In Garmisch-Partenkirchen, another former Winter Olympic venue, the manager of the Ski Chalet Bavaria, Uta Huber, told the BBC: “We have to make changes otherwise like so many small hotels and individual chalet operators we may not survive.
“Some towns which were once seasonal winter resorts are now on the verge of closing down completely and becoming effectively like ghost towns,” she added.
Estimates vary about the number of jobs that have already been lost but there is real fear in the communities that worse is yet to come, according to Bavaria Tourism.
“Even if we can re-purpose some of the tourist infrastructure like hotels, there are many support industries associated with skiing such as instructors and lift manufactures, equipment shops that will still be lost,” a spokesperson said.
How have rising temperatures affected participation?
The reduced winter season and fewer venues across the planet has seen winter sports fall victim to the traditional problems of supply and demand.
The cost of skiing holidays in resorts that are still viable has increased and made it much less affordable for many, while the issue of emissions from international air travel has also meant people are less able to travel far for their skiing.
This has contributed to a dramatic fall in snow sports participation with some former athletes speculating that as the elite level melts away, we may either have to see a Winter Olympics without real snow, or the International Olympic Committee (IOC) may be forced to move to a single host city which would stage all future editions of the Winter Olympics in an effort to preserve the 126 year history of the Games.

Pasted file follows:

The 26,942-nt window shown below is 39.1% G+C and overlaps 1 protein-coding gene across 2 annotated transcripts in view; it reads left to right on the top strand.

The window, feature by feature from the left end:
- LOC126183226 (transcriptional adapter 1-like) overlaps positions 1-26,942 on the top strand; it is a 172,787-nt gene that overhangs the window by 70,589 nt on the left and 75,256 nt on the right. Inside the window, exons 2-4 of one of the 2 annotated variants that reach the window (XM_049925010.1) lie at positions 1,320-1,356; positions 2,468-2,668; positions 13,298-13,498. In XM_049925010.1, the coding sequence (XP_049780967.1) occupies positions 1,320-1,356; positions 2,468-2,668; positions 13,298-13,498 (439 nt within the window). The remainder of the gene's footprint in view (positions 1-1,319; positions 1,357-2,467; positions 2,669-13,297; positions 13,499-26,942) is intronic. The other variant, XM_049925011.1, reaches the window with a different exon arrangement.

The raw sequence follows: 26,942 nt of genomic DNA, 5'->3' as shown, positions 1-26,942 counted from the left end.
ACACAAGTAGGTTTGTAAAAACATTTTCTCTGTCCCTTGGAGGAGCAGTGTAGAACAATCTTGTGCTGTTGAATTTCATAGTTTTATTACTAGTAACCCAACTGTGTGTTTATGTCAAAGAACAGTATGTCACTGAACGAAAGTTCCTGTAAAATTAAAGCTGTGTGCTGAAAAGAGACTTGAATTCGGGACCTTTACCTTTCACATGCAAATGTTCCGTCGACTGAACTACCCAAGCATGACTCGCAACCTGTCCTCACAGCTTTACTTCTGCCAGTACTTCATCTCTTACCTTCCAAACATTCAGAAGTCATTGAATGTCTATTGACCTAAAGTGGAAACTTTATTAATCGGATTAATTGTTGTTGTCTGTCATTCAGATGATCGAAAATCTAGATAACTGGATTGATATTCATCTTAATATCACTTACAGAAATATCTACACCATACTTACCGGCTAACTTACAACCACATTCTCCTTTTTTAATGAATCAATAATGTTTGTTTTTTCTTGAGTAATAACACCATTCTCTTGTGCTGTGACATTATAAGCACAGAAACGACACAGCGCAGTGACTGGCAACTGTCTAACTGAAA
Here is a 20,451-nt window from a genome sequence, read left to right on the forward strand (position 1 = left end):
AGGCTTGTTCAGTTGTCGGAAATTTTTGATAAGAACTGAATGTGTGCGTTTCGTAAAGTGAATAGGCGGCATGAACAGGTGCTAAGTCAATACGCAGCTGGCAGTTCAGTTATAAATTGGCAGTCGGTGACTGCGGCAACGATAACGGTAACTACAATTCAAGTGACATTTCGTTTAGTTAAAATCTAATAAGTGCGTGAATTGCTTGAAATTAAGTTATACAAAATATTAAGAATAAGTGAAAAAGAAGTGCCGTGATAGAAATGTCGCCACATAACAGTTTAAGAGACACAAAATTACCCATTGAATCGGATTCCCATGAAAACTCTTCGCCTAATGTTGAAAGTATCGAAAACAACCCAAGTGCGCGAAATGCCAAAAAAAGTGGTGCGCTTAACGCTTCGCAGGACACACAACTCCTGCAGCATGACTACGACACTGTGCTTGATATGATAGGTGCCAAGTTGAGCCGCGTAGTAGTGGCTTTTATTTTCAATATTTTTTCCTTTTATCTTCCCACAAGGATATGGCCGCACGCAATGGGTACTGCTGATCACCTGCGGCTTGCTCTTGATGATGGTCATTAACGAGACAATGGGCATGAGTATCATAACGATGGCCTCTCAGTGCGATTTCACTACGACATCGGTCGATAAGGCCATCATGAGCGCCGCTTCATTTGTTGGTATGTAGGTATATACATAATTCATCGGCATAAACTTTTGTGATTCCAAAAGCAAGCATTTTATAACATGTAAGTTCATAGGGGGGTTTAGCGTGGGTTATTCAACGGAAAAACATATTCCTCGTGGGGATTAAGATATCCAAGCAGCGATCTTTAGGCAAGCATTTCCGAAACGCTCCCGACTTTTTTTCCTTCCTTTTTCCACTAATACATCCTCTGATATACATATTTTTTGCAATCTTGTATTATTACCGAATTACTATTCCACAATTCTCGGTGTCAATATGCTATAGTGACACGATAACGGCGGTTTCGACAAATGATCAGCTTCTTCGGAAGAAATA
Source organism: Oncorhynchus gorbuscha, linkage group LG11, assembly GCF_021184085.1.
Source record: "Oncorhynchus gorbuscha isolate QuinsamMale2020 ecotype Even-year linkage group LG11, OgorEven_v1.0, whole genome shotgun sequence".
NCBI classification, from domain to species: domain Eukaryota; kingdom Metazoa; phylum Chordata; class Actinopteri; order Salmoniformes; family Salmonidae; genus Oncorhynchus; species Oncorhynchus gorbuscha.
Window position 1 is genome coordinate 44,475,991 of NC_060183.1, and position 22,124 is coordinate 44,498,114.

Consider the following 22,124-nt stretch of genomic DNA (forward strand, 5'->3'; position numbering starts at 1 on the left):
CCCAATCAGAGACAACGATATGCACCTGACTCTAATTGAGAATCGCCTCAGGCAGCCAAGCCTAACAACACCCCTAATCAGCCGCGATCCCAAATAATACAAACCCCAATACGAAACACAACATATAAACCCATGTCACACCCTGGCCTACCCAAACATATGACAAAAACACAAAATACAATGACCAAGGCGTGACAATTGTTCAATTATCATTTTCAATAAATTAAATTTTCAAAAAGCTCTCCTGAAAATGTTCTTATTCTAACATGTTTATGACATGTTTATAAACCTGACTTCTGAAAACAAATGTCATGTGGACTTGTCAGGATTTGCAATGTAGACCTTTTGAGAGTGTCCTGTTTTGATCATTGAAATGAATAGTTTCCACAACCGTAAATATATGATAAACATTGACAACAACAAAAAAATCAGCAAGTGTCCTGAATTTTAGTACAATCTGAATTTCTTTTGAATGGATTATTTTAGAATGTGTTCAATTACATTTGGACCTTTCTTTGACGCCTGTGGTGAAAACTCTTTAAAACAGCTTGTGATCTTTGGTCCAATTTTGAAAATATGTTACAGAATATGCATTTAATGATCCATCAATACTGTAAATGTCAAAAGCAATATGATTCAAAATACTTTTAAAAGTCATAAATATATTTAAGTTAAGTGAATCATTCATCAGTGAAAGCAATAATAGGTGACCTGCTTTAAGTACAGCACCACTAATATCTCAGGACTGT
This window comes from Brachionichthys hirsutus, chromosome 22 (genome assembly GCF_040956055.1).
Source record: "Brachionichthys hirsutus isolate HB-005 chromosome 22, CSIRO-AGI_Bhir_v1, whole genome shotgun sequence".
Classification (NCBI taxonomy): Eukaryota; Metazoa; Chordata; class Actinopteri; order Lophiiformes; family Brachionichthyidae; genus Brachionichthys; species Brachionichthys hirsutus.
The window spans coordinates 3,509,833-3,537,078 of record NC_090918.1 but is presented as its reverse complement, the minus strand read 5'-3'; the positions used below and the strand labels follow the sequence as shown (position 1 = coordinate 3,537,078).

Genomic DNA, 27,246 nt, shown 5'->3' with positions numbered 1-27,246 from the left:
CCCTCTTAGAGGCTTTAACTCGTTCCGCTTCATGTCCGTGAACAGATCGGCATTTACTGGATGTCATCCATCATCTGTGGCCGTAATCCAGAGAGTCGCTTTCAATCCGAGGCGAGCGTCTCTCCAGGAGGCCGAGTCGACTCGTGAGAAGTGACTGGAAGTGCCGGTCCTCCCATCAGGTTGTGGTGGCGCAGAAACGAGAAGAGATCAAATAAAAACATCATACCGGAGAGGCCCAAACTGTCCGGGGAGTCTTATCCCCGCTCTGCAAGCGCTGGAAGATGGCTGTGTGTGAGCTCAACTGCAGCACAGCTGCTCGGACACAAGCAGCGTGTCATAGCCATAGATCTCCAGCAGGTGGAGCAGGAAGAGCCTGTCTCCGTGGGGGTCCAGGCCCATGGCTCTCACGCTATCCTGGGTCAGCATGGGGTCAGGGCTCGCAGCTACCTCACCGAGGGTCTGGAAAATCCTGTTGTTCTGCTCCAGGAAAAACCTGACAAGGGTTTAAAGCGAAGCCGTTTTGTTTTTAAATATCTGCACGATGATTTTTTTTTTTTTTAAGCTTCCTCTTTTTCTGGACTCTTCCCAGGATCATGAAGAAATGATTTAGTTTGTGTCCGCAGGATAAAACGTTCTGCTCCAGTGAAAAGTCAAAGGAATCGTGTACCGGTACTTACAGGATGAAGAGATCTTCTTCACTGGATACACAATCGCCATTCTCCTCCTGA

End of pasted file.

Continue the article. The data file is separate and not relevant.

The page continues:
As one insider said: “We have got to do something. Sadly the situation doesn’t look like it is going to get better any time soon.”
Dr Madeleine Orr is assistant professor of sport management at SUNY Cortland and founder of the Sport Ecology Group
For many regions of France, northern Italy, Switzerland, Austria, Germany, the Nordic Countries, Scotland and North America, winter sports are not just about competitions for elite athletes; they’re an economic accelerator and a national cultural centrepiece.
The Winter Olympics are the pinnacle event for winter sports. And yet, the number of cities eligible to host, from a climactic perspective, is declining.
Vancouver 2010 famously had green slopes at Cypress Mountain, and brought in snow by the truckload to host ski events. The problem of insufficient snow resurfaced in Sochi 2014, and based on some new research, will likely pop up in Beijing next year.
Both the 2020 Finlandia Ski Marathon and the 2021 Can-Am Pond Hockey Tournament were cancelled because the weather was too warm, with the thin ice at the latter swallowing a snow-clearing tractor.
In other cases, disruptions in winter sport are caused by too much snow. This past February, the Alpine Skiing World Championships in Cortina, Italy, the site of the 2026 Winter Olympics, were hit by a snowstorm so dramatic that races were postponed for two consecutive days.